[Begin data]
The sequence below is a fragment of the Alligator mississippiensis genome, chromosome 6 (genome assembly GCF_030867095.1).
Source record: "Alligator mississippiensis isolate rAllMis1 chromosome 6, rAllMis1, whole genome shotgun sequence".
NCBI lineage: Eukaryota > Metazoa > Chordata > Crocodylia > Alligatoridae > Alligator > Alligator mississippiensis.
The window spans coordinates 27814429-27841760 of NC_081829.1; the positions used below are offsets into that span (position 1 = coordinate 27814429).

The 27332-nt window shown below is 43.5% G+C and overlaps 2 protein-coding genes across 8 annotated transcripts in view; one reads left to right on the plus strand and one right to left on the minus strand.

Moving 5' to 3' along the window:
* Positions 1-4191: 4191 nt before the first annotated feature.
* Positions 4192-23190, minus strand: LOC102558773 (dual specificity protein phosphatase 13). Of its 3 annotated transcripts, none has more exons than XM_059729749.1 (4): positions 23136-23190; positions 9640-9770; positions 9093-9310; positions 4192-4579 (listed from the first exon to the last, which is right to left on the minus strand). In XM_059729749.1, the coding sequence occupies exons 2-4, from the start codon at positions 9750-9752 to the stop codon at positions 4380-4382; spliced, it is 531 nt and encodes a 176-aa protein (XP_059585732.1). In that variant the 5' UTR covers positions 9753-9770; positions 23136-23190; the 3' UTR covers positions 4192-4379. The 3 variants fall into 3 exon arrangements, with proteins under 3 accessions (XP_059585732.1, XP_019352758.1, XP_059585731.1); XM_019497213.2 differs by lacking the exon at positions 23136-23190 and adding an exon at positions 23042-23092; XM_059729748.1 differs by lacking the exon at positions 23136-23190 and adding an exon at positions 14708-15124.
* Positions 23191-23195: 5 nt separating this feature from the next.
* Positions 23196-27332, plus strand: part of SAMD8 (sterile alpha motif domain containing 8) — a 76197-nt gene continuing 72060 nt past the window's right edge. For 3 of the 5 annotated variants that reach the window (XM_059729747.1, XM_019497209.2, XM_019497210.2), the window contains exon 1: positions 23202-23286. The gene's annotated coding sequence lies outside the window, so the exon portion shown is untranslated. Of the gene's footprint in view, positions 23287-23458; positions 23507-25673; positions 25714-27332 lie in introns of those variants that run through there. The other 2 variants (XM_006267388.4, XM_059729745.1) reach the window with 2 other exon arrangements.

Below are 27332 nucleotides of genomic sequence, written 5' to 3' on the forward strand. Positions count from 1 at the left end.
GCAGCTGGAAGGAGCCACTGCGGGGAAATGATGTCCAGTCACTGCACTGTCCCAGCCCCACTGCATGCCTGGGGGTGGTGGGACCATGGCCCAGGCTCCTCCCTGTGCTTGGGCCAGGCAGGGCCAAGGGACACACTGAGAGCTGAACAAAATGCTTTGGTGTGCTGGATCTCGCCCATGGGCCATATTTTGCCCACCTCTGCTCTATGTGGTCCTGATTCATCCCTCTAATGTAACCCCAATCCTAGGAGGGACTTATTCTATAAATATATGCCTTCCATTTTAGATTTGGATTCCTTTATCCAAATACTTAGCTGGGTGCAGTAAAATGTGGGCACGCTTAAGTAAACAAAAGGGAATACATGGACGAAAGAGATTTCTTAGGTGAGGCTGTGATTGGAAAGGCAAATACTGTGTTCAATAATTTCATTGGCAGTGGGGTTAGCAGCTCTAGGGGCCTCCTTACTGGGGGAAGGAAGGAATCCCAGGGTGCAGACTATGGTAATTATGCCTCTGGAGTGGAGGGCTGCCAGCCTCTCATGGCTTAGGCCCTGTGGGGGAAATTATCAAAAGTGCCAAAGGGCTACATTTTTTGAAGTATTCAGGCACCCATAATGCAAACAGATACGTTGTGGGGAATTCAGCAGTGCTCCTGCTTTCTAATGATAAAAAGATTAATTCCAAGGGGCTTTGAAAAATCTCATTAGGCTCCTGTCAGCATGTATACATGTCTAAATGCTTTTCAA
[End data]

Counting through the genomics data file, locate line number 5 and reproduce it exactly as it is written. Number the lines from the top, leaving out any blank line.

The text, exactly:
The 27332-nt window shown below is 43.5% G+C and overlaps 2 protein-coding genes across 8 annotated transcripts in view; one reads left to right on the plus strand and one right to left on the minus strand.